II.5a: Arithmetic of the Surreal Numbers

Knowledge about the ordinals isn’t required for this post or the next one, but it would definitely add to your understanding. I’ll be talking about the Knuth-named “Surreal Numbers”, which for our purposes are just the Numbers (no “short” restriction) from the previous post. Conway denoted the proper class (bunch that’s too big to be a set) of surreal numbers “No“, but nowadays “\mathbb{S}” (for “Surreals”) is pretty popular, in analogy to ℝ for the reals. They’re the Surreals because they include the reals but go further. In fact, in some sense, the Surreals contain everything you might want to think of as a number (including the ordinals). Since the previous post contained the facts about Surreals that are relevant to CGT, and it would take pages and pages to prove all the basic assertions about the Surreals, let alone of the non-basic ones, this post will omit most of the proofs (which can generally be found in On Numbers and Games, the primary source for this post and the next).

Where unspecified, Gℓ will range over the left options of G, etc. Remember that Numbers can be added (inductively) via the formula G+H={Gℓ+H,G+Hℓ|Gr+H,G+Hr} and they can be subtracted by adding the negative: -G={ -Gr | -Gℓ }. It turns out we can do more with Numbers, though.

Numbers can be multiplied.
With all of these Numbers that act like dyadic fractions and integers, it would be nice if we had a procedure that let us multiply 2={1|}={{0|}|}={{{|}|}|} by 1/2={0|1}={{|}|{{|}|}} to get 1={{|}|}. To get a formula for G*H, we just need a bunch of things less than it for the left options, and a bunch of things more than it for the right options.

A common first guess (perhaps even of Conway’s?) is to define it recursively by G*H={G*ℓ*H,G*Hℓ|Gr*H,G*Hr}. However, a moment’s thought will show that this doesn’t actually make any sense for negative numbers, and another moment’s thought will show that this is literally the same definition as that for G+H! With a lot of thought, Conway came up with a janky definition that required G and H to be in some simplified form. With a lot more thought (months), Conway found the “right” definition.

The key idea is that we have four inequalities (coming from property 4. from the previous post and intuition about multiplication) (G-Gℓ)*(H-Hℓ)>0, (Gr-G)*(H-Hℓ)>0, etc. If we expand these out and manipulate, we get things like G*H>Gℓ*H+G*Hℓ-Gℓ*Hℓ, G*H<Gr*H+G*Hℓ-Gr*Hℓ, etc. This leads to the recursive definition G*H={Gℓ*H+G*Hℓ-Gℓ*Hℓ, Gr*H+G*Hr-Gr*Hr | Gℓ*H+G*Hr-G*ℓ*Hr, Gr*H+G*Hℓ-Gr*Hℓ}. All the properties that you expect of multiplication hold up to equivalence (the product of positive numbers is positive, 1 times anything is itself, multiplication distributes over addition, etc.).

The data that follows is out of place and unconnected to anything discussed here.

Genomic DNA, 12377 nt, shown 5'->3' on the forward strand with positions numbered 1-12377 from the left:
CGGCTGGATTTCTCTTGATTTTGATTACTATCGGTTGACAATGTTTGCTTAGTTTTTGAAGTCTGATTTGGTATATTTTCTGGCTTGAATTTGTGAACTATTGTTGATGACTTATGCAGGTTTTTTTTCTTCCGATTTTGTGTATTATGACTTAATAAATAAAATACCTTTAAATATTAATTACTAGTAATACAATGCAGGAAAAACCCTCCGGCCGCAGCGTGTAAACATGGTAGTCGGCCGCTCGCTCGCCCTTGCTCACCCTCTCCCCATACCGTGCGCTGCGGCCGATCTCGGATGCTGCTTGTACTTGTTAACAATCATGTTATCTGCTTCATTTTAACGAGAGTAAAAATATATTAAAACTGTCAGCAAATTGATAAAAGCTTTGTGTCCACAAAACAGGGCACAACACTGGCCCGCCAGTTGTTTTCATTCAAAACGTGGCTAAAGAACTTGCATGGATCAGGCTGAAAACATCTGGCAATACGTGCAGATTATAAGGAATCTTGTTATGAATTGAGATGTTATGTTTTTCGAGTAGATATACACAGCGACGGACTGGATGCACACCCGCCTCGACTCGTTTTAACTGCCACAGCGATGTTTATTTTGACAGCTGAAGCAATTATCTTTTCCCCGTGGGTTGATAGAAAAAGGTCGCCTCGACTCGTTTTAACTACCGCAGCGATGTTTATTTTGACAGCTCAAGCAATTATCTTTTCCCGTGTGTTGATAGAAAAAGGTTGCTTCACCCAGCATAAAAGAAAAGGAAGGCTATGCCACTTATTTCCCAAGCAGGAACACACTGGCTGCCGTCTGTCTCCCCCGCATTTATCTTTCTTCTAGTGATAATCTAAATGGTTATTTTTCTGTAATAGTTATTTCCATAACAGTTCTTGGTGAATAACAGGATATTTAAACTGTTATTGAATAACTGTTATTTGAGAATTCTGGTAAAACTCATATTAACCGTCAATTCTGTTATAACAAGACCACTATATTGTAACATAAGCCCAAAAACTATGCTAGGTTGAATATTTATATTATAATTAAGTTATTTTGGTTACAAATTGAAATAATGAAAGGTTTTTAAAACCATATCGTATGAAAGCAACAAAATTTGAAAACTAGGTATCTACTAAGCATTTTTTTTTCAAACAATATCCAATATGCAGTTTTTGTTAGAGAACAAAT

Numbers can be divided.
This is a little surprising since if we imposed the finiteness condition, there’d be no Number corresponding to 1/3 (even though we have 1/2={0|1} and 1/4={0|1/2}). To find H/G, we really just need to multiply H by 1/G. To find 1/G, we really just need to be be able to find 1/G for positive G (we can take the negative afterwards if necessary). Even then, it’s tricky to write down a formula (and took a rather long while to find).

If G is positive, then we don’t need any of the negative left options (one of the left options has to be nonnegative to make G positive), so we’ll throw them out. Also, we’ll throw in 0 to the left options of G (G was positive so this is equal by the simplicity rule from the previous post). Then we can define H=1/G recursively by the following: H={0,(1+(Gr-G)*Hℓ)/Gr, (1+(Gℓ-G)*Hr)/Gℓ | (1+(Gℓ-G)*Hℓ)/Gℓ, (1+(Gr-G)*Hr)/Gr}. Now this looks problematic because it has options of H in the formula, but you can build the left and right sets with induction. Start with 0 as an option of H and use all of G’s options. Then go through all of the options of H you just got, etc. (Technical note: This transfinite induction doesn’t need more steps than the cardinality of the set of G’s options to the ℵ0.)

If you don’t want to use a crazy double-inductive definition, Kruskal solved the H part of the recursion: you can have the options (both left and right) of 1/G be (1-Π(1-G/Gi))/G where Gi ranges over the positive options of G, the products are always finite (the empty product of no terms is 1) and the dividing by G in the formula isn’t actually a problem since there’s a G in the expansion of the numerator that can cancel. That expression is a left option of 1/G exactly when an even number of the Gi are left options of G.

In technical language, the Surreal Numbers are an ordered FIELD (they’re too big to be a field), and they contain an isomorphic copy of every ordered field.

You can take square roots (and beyond)!
There’s a vaguely similar doubly-recursive formula to the one for 1/G found by Clive Bach for the square root of a nonnegative Number. And a similar singly-recursive version, they’re both kinda complicated. To take other roots and do other things, there’s lots of complex machinery (you can get a different definition of square root using infinite series stuff, for instance).

Similarity to arithmetic for On2.
I talked about the “ordinal Nimbers” On2 in a previous post. As far as I know, these multiplication, division, and square root formulas were found for the Surreals first, and then they just tried the same formulas on the impartial games and they all magically worked. (There’s a lot of simplification that comes from the fact that G=-G for impartial G.) I admit I don’t know of a good reason why the same definitions should work for such a different class of positions; they break down horribly for general positions.

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